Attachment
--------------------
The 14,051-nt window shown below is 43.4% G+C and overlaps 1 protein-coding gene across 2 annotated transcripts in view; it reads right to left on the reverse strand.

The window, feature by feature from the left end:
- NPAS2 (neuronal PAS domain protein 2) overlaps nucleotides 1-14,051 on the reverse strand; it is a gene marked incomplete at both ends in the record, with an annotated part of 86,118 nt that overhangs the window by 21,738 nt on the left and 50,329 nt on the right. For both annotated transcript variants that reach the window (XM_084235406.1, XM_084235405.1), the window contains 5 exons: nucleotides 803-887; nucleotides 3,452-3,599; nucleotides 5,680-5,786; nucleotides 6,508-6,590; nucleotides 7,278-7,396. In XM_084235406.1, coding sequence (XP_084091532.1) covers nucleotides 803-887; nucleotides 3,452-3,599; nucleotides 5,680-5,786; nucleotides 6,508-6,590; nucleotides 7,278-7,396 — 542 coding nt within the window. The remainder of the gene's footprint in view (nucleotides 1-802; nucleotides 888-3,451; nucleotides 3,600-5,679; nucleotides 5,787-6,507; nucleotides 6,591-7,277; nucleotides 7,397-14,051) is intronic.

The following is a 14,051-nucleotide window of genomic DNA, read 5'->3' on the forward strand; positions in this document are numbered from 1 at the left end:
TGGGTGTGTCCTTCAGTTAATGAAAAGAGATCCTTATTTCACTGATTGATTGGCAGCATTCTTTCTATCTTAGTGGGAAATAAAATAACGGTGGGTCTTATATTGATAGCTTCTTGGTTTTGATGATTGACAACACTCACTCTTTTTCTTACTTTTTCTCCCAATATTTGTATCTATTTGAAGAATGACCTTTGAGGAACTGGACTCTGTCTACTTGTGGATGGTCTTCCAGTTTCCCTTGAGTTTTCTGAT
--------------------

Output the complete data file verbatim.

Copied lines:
The 14,051-nt window shown below is 43.4% G+C and overlaps 1 protein-coding gene across 2 annotated transcripts in view; it reads right to left on the reverse strand.

The window, feature by feature from the left end:
- NPAS2 (neuronal PAS domain protein 2) overlaps nucleotides 1-14,051 on the reverse strand; it is a gene marked incomplete at both ends in the record, with an annotated part of 86,118 nt that overhangs the window by 21,738 nt on the left and 50,329 nt on the right. For both annotated transcript variants that reach the window (XM_084235406.1, XM_084235405.1), the window contains 5 exons: nucleotides 803-887; nucleotides 3,452-3,599; nucleotides 5,680-5,786; nucleotides 6,508-6,590; nucleotides 7,278-7,396. In XM_084235406.1, coding sequence (XP_084091532.1) covers nucleotides 803-887; nucleotides 3,452-3,599; nucleotides 5,680-5,786; nucleotides 6,508-6,590; nucleotides 7,278-7,396 — 542 coding nt within the window. The remainder of the gene's footprint in view (nucleotides 1-802; nucleotides 888-3,451; nucleotides 3,600-5,679; nucleotides 5,787-6,507; nucleotides 6,591-7,277; nucleotides 7,397-14,051) is intronic.

The following is a 14,051-nucleotide window of genomic DNA, read 5'->3' on the forward strand; positions in this document are numbered from 1 at the left end:
TGGGTGTGTCCTTCAGTTAATGAAAAGAGATCCTTATTTCACTGATTGATTGGCAGCATTCTTTCTATCTTAGTGGGAAATAAAATAACGGTGGGTCTTATATTGATAGCTTCTTGGTTTTGATGATTGACAACACTCACTCTTTTTCTTACTTTTTCTCCCAATATTTGTATCTATTTGAAGAATGACCTTTGAGGAACTGGACTCTGTCTACTTGTGGATGGTCTTCCAGTTTCCCTTGAGTTTTCTGAT